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Focusing on a richly significant time in our recent past, Sebastian Faulks, the bestselling author of Birdsong and Charlotte Gray, has written his first novel set in America. The year is 1960—a fascinating moment of transition in our country, when the comfortable Eisenhower years were drawing to a close and the ruthlessly competitive Nixon/Kennedy presidential campaign signaled the beginning of a starkly different decade.
Mary van der Linden has recently moved from London to Washington, D.C., with her two children and her loving, admired husband, Charlie, who is posted to the British Embassy. Nearly forty, Mary has spent a lifetime as a loyal daughter, wife and mother. But in this year of so much change, she feels compelled to break away from her familiar world and is drawn to the freedom of New York City, which is effervescent with parties, jazz, three-martini lunches, girls in their summer dresses and men in their Sinatra hats and big ties. Greenwich Village is still charmingly bohemian, and Miles Davis’s hit tune “On Green Dolphin Street” is playing everywhere. Mary finds a hotel room in New York and then finds a lover, while back in Washington her husband drinks to forget the demands of his job, the absence of his wife and the Cold War paranoia that has overtaken the capital.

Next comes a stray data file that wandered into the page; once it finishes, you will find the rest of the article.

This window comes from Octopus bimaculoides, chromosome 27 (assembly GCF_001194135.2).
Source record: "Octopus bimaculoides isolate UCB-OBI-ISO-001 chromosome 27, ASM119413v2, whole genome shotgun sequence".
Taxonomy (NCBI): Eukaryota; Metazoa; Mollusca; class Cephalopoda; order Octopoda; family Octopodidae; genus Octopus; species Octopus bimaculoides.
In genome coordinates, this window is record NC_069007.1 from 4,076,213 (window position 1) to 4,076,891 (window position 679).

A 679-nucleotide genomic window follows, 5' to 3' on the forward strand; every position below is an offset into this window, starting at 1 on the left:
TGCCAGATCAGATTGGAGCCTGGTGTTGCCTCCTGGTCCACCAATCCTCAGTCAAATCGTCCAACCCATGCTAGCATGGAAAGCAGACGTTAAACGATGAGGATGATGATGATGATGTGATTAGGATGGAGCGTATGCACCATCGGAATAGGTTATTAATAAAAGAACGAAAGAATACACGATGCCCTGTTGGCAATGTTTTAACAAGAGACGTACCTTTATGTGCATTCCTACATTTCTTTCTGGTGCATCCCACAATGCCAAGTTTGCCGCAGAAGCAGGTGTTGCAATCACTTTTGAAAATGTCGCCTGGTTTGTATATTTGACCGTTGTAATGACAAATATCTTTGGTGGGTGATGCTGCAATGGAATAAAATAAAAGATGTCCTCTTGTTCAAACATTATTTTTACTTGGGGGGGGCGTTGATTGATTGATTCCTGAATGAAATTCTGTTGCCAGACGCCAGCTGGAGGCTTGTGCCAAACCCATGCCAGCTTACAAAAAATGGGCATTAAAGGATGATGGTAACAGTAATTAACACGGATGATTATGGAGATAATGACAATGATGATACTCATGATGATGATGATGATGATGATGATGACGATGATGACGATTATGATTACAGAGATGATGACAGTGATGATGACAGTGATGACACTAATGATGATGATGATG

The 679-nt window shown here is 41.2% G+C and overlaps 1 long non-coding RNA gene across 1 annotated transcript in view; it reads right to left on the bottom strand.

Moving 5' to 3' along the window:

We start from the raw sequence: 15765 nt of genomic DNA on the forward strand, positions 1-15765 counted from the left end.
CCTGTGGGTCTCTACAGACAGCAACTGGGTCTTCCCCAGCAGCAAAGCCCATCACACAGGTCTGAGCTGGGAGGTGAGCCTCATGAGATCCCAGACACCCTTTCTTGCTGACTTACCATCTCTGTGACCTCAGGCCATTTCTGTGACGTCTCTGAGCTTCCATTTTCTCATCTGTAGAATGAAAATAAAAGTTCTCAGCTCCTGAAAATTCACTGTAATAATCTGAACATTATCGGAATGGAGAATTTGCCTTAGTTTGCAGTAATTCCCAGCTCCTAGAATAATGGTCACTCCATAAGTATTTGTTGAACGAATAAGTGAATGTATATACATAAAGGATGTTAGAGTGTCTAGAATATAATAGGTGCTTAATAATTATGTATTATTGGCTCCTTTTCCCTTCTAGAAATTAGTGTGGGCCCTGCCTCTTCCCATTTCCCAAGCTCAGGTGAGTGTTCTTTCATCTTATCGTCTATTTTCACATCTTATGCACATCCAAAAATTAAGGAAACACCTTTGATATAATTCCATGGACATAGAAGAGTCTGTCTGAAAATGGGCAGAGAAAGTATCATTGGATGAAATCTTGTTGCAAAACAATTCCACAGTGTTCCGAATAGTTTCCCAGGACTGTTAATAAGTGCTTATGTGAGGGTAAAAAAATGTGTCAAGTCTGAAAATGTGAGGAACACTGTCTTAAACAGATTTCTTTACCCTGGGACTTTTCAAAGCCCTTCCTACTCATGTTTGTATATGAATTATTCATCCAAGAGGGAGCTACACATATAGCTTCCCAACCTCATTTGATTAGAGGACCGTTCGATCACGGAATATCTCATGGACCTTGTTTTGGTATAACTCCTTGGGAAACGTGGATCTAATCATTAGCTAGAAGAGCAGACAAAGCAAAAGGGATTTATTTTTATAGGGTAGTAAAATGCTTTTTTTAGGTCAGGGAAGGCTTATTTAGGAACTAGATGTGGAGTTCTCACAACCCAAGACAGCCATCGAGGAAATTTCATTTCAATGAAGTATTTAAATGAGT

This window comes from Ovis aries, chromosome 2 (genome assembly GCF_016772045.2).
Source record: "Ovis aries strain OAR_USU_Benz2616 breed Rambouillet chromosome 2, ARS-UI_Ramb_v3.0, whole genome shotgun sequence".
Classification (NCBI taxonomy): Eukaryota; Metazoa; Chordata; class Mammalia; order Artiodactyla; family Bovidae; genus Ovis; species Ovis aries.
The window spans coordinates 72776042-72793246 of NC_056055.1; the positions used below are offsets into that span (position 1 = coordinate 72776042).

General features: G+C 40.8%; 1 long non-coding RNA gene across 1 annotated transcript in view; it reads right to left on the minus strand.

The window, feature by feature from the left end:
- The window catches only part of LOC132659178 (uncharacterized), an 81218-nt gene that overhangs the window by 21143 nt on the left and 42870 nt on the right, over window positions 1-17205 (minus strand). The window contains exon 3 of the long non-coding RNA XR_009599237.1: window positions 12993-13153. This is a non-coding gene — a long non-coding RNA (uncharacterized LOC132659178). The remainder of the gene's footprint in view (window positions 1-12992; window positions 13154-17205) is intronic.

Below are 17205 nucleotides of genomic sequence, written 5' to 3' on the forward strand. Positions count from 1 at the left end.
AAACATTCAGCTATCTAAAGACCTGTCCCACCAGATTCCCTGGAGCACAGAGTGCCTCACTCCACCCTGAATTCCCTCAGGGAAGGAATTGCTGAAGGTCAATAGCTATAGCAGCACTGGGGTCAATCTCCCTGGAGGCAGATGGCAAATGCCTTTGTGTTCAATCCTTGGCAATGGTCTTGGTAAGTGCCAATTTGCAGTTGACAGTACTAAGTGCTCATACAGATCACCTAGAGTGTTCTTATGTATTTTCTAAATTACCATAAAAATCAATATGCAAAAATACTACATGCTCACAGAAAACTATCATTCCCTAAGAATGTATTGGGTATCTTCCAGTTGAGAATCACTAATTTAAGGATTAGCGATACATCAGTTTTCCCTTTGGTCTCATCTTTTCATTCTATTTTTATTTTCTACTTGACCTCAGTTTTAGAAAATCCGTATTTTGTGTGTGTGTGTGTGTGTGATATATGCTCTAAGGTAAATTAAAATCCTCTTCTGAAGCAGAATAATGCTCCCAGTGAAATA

Faulks breaks new ground with this novel: It is a love story, not a war story, and it is set in America rather than France. Yet readers of his two previous bestselling novels will recognize the close focus of the historical setting, the unforgettable characters and the gathering emotional power of the narrative. On Green Dolphin Street is a dramatic, tremendously moving novel that is certain to extend the American audience for this prodigiously talented author’s work.
“The best novelist of his generation.” –Allan Massie, Scotsman
Praise for Birdsong:
“A lyrical masterpiece.” –The Edmonton Journal
“A brilliant, harrowing tale of love and war…engrossing, moving, and unforgettable…. So powerful, you long to call it perfect.” –The Times (UK)
Of Charlotte Gray:
“A beautifully-told tale... Faulks throws fascinating new light on the nature of French ‘collaboration’ with the Nazis, and throws the ideals of artistic creativity and the realities of the death camps into wrenching juxtaposition.” –The Vancouver Sun